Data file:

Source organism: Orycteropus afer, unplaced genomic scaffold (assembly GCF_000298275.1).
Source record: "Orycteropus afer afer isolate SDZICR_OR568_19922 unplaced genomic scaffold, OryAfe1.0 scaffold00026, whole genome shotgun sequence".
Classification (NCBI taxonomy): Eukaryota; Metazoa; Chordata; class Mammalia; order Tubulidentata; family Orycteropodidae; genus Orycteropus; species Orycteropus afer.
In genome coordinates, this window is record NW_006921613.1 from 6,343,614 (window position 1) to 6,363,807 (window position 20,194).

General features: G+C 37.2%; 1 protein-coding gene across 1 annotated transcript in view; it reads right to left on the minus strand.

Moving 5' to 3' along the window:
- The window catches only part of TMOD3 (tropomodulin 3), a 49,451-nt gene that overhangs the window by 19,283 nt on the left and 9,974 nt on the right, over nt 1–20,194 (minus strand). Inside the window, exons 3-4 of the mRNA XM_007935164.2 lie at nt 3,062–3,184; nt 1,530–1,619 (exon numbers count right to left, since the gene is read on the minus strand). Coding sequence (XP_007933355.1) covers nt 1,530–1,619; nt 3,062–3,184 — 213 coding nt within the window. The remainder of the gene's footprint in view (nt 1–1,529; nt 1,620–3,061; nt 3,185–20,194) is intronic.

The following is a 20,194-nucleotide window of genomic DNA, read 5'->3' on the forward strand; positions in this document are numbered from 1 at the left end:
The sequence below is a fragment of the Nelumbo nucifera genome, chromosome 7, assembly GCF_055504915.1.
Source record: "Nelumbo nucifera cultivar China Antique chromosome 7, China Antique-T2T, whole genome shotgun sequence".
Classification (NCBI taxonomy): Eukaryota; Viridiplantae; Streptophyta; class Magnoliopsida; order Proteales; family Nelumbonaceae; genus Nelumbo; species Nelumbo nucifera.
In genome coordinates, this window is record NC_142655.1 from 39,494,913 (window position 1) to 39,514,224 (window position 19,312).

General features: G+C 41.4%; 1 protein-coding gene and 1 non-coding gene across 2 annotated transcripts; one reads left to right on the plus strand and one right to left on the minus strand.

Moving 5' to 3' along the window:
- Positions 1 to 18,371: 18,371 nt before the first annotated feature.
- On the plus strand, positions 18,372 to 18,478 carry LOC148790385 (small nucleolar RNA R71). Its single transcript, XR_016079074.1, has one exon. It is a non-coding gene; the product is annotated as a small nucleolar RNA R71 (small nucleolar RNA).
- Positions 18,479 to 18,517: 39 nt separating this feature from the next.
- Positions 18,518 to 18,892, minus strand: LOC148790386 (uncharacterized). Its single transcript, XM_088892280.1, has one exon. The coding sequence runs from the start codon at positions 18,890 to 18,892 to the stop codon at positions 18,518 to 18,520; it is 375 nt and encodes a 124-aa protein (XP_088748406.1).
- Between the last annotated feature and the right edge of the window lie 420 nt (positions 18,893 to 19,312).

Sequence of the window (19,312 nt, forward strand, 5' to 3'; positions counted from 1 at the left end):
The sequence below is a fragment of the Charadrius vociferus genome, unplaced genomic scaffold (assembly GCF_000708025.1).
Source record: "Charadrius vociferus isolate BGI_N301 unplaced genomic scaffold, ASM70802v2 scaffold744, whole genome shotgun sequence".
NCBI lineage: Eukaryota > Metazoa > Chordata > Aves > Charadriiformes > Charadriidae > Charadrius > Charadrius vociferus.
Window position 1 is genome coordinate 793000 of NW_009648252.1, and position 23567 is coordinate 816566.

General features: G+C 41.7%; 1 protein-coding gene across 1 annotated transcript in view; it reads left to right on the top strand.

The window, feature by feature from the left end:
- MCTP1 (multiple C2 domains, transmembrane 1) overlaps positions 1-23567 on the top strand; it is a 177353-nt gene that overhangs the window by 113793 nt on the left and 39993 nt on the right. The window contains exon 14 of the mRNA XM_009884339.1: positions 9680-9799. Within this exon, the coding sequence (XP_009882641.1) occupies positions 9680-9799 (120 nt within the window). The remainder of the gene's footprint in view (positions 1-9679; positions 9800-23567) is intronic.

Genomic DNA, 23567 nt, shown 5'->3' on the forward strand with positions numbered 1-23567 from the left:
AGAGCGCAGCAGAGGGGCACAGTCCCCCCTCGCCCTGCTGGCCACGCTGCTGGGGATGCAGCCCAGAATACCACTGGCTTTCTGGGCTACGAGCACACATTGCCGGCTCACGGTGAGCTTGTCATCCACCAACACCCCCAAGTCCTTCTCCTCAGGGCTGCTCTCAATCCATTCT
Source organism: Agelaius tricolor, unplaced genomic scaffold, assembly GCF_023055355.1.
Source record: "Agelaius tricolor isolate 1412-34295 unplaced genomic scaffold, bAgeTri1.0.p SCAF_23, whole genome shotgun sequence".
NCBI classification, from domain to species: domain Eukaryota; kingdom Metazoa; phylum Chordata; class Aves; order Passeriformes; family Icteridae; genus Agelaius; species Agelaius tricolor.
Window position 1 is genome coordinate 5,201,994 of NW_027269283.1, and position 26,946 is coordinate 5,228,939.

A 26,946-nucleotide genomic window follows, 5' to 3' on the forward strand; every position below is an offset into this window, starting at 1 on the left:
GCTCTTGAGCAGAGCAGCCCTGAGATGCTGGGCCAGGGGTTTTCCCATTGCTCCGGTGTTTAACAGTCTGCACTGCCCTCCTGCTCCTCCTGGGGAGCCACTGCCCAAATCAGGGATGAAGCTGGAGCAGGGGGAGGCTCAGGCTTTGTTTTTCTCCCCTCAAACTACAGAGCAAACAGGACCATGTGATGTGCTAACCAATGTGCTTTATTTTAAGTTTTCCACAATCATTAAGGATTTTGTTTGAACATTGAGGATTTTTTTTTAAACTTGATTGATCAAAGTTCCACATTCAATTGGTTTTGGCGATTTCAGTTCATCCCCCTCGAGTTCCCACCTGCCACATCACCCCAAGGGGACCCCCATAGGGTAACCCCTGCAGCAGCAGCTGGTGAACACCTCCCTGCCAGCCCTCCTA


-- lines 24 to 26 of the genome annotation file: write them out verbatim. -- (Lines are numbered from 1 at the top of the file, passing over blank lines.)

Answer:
Window position 1 is genome coordinate 793000 of NW_009648252.1, and position 23567 is coordinate 816566.

General features: G+C 41.7%; 1 protein-coding gene across 1 annotated transcript in view; it reads left to right on the top strand.

The window, feature by feature from the left end: